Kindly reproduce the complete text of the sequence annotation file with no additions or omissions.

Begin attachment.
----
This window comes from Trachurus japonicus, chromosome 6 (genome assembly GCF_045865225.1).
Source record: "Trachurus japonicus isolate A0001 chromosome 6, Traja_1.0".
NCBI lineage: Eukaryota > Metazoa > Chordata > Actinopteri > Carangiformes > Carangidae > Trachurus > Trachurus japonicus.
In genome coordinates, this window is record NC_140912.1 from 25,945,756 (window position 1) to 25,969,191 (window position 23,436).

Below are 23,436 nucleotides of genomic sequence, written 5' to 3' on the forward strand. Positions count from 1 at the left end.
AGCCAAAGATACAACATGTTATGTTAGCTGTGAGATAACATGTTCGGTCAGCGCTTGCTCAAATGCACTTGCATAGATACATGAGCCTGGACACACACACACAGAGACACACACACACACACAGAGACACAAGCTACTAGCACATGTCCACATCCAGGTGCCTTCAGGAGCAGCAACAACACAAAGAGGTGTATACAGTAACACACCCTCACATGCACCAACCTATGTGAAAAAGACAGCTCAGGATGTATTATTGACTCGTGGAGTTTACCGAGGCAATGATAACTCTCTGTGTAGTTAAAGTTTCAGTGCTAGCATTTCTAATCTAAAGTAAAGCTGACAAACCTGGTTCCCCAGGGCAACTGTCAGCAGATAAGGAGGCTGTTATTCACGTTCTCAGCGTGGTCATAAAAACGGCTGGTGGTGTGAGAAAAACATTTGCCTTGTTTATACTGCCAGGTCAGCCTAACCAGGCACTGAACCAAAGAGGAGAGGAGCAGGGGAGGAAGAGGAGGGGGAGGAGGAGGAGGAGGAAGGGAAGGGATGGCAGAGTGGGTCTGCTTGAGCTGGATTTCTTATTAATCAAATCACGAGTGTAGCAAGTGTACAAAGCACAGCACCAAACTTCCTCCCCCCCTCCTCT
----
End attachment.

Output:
This window comes from Trachurus japonicus, chromosome 6 (genome assembly GCF_045865225.1).
Source record: "Trachurus japonicus isolate A0001 chromosome 6, Traja_1.0".
NCBI lineage: Eukaryota > Metazoa > Chordata > Actinopteri > Carangiformes > Carangidae > Trachurus > Trachurus japonicus.
In genome coordinates, this window is record NC_140912.1 from 25,945,756 (window position 1) to 25,969,191 (window position 23,436).

Below are 23,436 nucleotides of genomic sequence, written 5' to 3' on the forward strand. Positions count from 1 at the left end.
AGCCAAAGATACAACATGTTATGTTAGCTGTGAGATAACATGTTCGGTCAGCGCTTGCTCAAATGCACTTGCATAGATACATGAGCCTGGACACACACACACAGAGACACACACACACACACAGAGACACAAGCTACTAGCACATGTCCACATCCAGGTGCCTTCAGGAGCAGCAACAACACAAAGAGGTGTATACAGTAACACACCCTCACATGCACCAACCTATGTGAAAAAGACAGCTCAGGATGTATTATTGACTCGTGGAGTTTACCGAGGCAATGATAACTCTCTGTGTAGTTAAAGTTTCAGTGCTAGCATTTCTAATCTAAAGTAAAGCTGACAAACCTGGTTCCCCAGGGCAACTGTCAGCAGATAAGGAGGCTGTTATTCACGTTCTCAGCGTGGTCATAAAAACGGCTGGTGGTGTGAGAAAAACATTTGCCTTGTTTATACTGCCAGGTCAGCCTAACCAGGCACTGAACCAAAGAGGAGAGGAGCAGGGGAGGAAGAGGAGGGGGAGGAGGAGGAGGAGGAAGGGAAGGGATGGCAGAGTGGGTCTGCTTGAGCTGGATTTCTTATTAATCAAATCACGAGTGTAGCAAGTGTACAAAGCACAGCACCAAACTTCCTCCCCCCCTCCTCT